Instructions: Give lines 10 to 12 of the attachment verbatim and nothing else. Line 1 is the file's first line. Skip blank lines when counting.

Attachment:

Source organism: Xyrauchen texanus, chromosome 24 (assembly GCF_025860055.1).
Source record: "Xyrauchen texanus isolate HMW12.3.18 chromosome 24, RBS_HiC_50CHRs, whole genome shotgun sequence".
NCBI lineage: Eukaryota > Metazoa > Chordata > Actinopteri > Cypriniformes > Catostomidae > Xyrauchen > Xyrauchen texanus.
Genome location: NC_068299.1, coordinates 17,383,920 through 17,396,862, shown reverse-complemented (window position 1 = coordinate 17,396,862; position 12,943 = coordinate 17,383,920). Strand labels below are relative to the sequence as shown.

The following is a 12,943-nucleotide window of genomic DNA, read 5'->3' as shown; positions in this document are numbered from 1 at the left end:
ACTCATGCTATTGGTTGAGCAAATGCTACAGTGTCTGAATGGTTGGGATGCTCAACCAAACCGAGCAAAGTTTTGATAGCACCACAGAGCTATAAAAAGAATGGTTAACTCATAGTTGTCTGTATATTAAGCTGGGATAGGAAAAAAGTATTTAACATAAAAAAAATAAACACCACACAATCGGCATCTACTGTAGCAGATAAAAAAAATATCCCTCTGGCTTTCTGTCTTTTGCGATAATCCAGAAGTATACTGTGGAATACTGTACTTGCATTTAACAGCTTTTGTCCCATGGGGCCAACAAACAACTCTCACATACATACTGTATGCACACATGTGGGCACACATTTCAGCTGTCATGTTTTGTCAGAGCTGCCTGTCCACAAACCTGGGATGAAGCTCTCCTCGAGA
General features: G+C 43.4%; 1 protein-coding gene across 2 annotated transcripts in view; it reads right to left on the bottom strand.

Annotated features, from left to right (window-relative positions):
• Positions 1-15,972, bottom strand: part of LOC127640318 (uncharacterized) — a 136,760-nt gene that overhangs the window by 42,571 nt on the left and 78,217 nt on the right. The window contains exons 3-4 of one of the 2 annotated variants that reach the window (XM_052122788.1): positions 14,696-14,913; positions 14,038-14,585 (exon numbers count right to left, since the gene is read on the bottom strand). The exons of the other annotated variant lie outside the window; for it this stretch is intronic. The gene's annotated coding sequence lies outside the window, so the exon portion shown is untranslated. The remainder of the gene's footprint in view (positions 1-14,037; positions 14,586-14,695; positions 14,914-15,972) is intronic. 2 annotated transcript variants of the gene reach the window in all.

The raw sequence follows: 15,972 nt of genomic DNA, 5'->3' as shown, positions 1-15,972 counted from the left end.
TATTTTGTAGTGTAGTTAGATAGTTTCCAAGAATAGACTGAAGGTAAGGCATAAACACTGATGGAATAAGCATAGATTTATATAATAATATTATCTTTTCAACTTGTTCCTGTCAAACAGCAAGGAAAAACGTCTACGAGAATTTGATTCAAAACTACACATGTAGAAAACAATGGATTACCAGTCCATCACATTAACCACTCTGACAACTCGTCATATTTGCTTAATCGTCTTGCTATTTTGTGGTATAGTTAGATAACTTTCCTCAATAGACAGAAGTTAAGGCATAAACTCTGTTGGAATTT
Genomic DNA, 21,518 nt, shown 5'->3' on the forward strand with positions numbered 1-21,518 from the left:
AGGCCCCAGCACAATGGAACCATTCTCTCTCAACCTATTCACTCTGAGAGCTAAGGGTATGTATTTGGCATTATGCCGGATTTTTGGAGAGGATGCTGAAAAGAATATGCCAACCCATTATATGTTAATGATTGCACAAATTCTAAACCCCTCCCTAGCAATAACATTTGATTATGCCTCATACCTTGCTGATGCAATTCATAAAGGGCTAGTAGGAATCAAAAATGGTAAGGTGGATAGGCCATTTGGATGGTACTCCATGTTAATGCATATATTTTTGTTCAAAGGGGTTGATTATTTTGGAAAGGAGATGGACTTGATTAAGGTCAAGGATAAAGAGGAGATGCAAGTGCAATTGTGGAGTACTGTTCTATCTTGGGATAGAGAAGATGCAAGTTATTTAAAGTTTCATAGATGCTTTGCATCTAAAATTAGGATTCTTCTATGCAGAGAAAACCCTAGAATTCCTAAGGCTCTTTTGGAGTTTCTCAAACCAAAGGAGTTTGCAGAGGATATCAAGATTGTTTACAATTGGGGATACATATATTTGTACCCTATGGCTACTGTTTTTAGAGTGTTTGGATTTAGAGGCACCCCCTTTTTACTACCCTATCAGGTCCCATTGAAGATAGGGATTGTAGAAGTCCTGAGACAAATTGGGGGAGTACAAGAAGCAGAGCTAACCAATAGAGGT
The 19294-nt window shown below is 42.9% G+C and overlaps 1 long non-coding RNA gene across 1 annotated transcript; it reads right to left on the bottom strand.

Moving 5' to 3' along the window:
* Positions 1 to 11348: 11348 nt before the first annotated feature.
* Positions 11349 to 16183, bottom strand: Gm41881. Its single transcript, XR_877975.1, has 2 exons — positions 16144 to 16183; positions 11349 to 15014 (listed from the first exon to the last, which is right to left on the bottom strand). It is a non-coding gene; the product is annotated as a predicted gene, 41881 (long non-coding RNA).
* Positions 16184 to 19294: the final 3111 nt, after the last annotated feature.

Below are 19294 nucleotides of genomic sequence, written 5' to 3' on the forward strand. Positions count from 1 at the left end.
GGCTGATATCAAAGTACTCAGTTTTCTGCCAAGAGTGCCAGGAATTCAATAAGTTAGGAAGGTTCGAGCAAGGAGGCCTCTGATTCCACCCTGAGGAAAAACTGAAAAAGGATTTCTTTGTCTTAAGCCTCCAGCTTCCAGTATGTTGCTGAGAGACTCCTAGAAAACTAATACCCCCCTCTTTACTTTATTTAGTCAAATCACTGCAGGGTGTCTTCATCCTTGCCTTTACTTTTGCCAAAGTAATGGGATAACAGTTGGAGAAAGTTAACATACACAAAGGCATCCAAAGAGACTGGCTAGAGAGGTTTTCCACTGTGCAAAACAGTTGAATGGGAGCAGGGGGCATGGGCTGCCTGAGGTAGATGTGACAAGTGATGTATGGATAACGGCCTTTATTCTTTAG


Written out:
The raw sequence follows: 15,972 nt of genomic DNA, 5'->3' as shown, positions 1-15,972 counted from the left end.
TATTTTGTAGTGTAGTTAGATAGTTTCCAAGAATAGACTGAAGGTAAGGCATAAACACTGATGGAATAAGCATAGATTTATATAATAATATTATCTTTTCAACTTGTTCCTGTCAAACAGCAAGGAAAAACGTCTACGAGAATTTGATTCAAAACTACACATGTAGAAAACAATGGATTACCAGTCCATCACATTAACCACTCTGACAACTCGTCATATTTGCTTAATCGTCTTGCTATTTTGTGGTATAGTTAGATAACTTTCCTCAATAGACAGAAGTTAAGGCATAAACTCTGTTGGAATTT
Genomic DNA, 21,518 nt, shown 5'->3' on the forward strand with positions numbered 1-21,518 from the left: